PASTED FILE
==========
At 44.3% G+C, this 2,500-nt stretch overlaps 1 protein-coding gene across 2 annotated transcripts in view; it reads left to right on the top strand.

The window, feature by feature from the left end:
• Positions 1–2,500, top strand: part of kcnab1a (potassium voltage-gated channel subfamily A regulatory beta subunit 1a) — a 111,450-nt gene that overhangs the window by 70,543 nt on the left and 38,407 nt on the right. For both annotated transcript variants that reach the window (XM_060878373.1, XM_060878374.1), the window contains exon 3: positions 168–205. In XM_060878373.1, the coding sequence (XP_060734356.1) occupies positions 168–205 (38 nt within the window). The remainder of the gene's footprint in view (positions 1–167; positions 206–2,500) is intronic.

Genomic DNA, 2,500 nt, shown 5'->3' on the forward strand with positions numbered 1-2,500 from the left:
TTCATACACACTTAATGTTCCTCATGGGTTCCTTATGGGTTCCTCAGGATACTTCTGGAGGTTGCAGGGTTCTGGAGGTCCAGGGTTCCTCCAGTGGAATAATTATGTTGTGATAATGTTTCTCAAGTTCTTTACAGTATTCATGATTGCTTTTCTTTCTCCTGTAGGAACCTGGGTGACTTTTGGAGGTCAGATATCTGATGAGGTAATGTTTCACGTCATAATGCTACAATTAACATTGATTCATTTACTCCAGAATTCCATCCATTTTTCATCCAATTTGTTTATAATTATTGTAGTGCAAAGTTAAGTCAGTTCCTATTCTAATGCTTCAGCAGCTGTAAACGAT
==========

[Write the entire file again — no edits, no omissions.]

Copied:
At 44.3% G+C, this 2,500-nt stretch overlaps 1 protein-coding gene across 2 annotated transcripts in view; it reads left to right on the top strand.

The window, feature by feature from the left end:
• Positions 1–2,500, top strand: part of kcnab1a (potassium voltage-gated channel subfamily A regulatory beta subunit 1a) — a 111,450-nt gene that overhangs the window by 70,543 nt on the left and 38,407 nt on the right. For both annotated transcript variants that reach the window (XM_060878373.1, XM_060878374.1), the window contains exon 3: positions 168–205. In XM_060878373.1, the coding sequence (XP_060734356.1) occupies positions 168–205 (38 nt within the window). The remainder of the gene's footprint in view (positions 1–167; positions 206–2,500) is intronic.

Genomic DNA, 2,500 nt, shown 5'->3' on the forward strand with positions numbered 1-2,500 from the left:
TTCATACACACTTAATGTTCCTCATGGGTTCCTTATGGGTTCCTCAGGATACTTCTGGAGGTTGCAGGGTTCTGGAGGTCCAGGGTTCCTCCAGTGGAATAATTATGTTGTGATAATGTTTCTCAAGTTCTTTACAGTATTCATGATTGCTTTTCTTTCTCCTGTAGGAACCTGGGTGACTTTTGGAGGTCAGATATCTGATGAGGTAATGTTTCACGTCATAATGCTACAATTAACATTGATTCATTTACTCCAGAATTCCATCCATTTTTCATCCAATTTGTTTATAATTATTGTAGTGCAAAGTTAAGTCAGTTCCTATTCTAATGCTTCAGCAGCTGTAAACGAT